Figure 1 (above). Image displays the various isolated ground readings.
Resistance to ground anomalies can be some of the most difficult motor and motor circuit problems to assess. Given that all motor failure mechanisms result in an increase in motor operating temperature, ultimately insulation problems are the end result. The increased heat thermally degrades and embrittles the winding insulation treatments. Operating stresses, particularly motor starts can result in cracks in the insulation and degradation of resistance to ground.
Identifying a resistance to ground anomaly does not have one answer for maintenance action. The prevailing theory is that if you truly have a failure mode related to resistance to ground that the motor wouldn’t start. This isn’t always the case. The low threshold for acceptable resistance to ground is typically 100 megaohms for motors below 1000 volts. That’s a lot of resistance. It’s not however a magic number, below which motors fail to function. You can have RTG measurements of 50-60 megaohms and the motor will start and run. If this value has significantly degraded or it’s much lower than similar motors in the same area, even these meg-ohm values can indicate a serious developing problem. IEEE recommends that for motor starting that the operational voltage, expressed as a meg-ohm value doubled plus 1000 is the minimum meg value for starting. For a 480V motor that would mean .480Meg x 2= .960 Meg + 1000, so a minimum ground resistance for starting a 480V is 1.960 Meg or round up to 2 meg-ohms.
The RTG values are an indication of both the health and cleanliness of the motor insulation and the insulation integrity of the circuit and cabling. We mentioned overheating as a failure mode for insulation. Another is a natural progression, as insulation ages, it dries and becomes embrittled. Starting and operational stresses cause insulation to crack, and openings in the insulation develop in the form of small holes and voids. In any operating environment, contamination collects on the motor’s windings. As these small fissures develop in the insulation, contamination and moisture can make their way into these openings to the winding conductors themselves. This penetration provides a path for current out of the windings, and since current follows the path of least resistance, it will follow these alternate paths to get between turns, coils, phases and to ground. When it affects ground paths, we read lower than optimal RTG readings.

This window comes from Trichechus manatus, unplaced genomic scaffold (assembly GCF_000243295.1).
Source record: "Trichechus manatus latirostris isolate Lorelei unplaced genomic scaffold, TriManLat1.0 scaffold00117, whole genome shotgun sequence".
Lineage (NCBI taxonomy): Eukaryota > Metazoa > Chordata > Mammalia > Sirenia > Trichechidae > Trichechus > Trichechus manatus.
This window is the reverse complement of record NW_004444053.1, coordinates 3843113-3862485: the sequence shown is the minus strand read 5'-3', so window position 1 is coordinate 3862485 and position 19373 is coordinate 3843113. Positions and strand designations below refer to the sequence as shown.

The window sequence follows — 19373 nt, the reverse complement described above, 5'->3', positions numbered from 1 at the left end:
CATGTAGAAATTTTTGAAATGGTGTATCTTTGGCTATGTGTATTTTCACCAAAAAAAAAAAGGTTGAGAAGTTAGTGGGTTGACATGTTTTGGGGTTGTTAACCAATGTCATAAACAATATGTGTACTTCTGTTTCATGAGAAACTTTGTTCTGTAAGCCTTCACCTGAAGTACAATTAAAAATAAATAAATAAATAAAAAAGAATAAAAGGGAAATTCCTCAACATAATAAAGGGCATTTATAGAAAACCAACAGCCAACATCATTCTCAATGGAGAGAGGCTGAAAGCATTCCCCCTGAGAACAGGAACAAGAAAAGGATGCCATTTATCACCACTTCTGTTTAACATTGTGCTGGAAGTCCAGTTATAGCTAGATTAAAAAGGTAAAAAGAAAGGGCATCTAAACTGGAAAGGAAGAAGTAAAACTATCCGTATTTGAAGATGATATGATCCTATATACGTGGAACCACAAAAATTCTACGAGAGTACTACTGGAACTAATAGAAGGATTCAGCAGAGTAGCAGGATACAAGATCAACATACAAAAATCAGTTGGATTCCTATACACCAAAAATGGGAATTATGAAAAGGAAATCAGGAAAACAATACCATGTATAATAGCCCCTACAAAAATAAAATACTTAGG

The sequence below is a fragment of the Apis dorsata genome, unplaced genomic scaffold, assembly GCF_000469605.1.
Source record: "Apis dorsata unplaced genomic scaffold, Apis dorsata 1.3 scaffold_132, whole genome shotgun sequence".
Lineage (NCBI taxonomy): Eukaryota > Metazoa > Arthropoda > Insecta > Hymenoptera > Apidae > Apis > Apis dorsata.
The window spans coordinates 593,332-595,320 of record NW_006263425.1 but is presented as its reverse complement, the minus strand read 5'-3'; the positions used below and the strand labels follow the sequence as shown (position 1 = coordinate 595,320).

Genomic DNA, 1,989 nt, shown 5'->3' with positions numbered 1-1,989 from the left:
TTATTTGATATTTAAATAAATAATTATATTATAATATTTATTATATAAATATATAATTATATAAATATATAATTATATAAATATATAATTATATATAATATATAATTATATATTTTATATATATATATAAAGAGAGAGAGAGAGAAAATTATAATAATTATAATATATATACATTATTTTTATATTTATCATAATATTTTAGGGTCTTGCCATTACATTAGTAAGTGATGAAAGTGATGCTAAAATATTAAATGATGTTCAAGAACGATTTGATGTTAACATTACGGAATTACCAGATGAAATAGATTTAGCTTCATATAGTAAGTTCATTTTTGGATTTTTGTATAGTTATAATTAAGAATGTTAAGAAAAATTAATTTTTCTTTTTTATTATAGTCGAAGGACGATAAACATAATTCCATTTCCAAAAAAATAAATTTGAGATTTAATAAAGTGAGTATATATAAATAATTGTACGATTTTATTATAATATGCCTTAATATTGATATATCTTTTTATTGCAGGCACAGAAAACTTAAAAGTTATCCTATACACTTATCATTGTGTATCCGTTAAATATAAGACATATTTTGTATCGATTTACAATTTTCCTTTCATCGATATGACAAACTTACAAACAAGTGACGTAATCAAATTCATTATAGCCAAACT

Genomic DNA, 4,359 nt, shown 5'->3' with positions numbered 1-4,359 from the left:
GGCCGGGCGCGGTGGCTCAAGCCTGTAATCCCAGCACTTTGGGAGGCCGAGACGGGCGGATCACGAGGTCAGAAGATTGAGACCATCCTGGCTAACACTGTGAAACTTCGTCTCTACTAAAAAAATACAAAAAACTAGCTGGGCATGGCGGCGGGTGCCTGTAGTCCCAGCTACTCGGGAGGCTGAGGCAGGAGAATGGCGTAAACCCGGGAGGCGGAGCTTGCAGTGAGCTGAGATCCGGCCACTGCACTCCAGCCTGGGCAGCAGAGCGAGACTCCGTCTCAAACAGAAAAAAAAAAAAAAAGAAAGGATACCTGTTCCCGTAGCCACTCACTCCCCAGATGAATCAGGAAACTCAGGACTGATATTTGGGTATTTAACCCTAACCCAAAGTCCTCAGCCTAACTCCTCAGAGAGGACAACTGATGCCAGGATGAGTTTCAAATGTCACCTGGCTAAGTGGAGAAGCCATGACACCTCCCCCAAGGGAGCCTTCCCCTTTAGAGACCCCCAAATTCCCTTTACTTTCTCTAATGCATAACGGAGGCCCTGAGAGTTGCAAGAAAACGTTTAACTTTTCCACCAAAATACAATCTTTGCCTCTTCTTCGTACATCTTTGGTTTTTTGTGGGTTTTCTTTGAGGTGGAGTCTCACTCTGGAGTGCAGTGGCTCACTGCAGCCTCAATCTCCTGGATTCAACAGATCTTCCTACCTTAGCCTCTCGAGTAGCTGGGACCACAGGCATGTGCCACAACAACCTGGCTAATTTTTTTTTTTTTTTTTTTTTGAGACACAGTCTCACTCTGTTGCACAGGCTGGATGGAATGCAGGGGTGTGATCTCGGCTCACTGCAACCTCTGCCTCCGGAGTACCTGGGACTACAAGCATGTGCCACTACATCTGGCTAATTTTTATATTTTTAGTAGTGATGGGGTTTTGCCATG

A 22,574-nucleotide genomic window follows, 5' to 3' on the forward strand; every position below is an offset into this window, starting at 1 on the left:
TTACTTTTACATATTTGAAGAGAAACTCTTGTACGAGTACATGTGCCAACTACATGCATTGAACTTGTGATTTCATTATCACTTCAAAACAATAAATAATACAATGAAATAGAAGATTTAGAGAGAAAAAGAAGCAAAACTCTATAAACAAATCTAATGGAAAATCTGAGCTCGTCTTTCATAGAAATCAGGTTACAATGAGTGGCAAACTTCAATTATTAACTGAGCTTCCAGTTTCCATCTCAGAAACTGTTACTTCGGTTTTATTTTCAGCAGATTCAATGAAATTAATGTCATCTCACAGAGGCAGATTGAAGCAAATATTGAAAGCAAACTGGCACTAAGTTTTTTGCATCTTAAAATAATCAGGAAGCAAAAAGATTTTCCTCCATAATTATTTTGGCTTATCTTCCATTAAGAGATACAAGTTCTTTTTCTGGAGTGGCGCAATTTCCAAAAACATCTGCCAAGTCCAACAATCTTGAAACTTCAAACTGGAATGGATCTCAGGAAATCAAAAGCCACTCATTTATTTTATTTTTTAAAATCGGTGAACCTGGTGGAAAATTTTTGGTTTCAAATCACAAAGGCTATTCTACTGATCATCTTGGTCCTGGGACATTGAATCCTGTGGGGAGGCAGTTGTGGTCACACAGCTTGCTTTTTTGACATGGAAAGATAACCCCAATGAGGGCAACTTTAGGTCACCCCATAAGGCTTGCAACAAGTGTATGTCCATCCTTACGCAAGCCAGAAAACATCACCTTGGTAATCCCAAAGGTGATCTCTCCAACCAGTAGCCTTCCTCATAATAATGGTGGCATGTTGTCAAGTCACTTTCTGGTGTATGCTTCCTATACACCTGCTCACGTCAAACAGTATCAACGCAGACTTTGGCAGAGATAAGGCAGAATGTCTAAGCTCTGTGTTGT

Figure 2. Insulation breakdown arcing to cover. Figure 3. Found performing ground isolation.
When testing at the motor (or maybe when testing an isolated motor)a low RTG reading indicates that I have alternate lower resistance paths to ground for current in the motor windings. This is a failure mode, even though the motor may in fact start and run. In the earliest stages, low RTG readings can indicate that the motor windings need to be cleaned, dipped, and baked, which corrects the insulation failures. If left alone, however, these failure modes can lead to catastrophic failure of the motor, which will require much more correction than a simple clean dip and bake operation. This is true for the motor. What if the ground is in the cabling supplying the motor?
When a ground anomaly is identified when testing from the starter, a process of ground isolation and localization should occur. Test at the next readily assessable location, usually a local disconnect. Test from the load side of the disconnect and determine if the problem is upstream or downstream from the test location. If downstream, move to the motor connection box and isolate the supply cabling. Test the motor. If the problem is in the cabling, it is not as emergent a problem than if it is in the motor. Cable problems can exist indefinitely without further degradation. However, the cabling should be isolated and checked frequently or trended for stability. We have had cabling at customer sites exhibit low and stable grounds for years without change. The prudent thing to do is when you find a problem correct it at the earliest maintenance opportunity. We don’t always have the luxury to do that.
When a ground anomaly is found, isolate it. If it is in the motor and does not meet IEEE thresholds it should be sent out for repair. If a problem is in the cabling, localize the phase, location and, trend for stability or degradation. If degradation is apparent replace the cabling.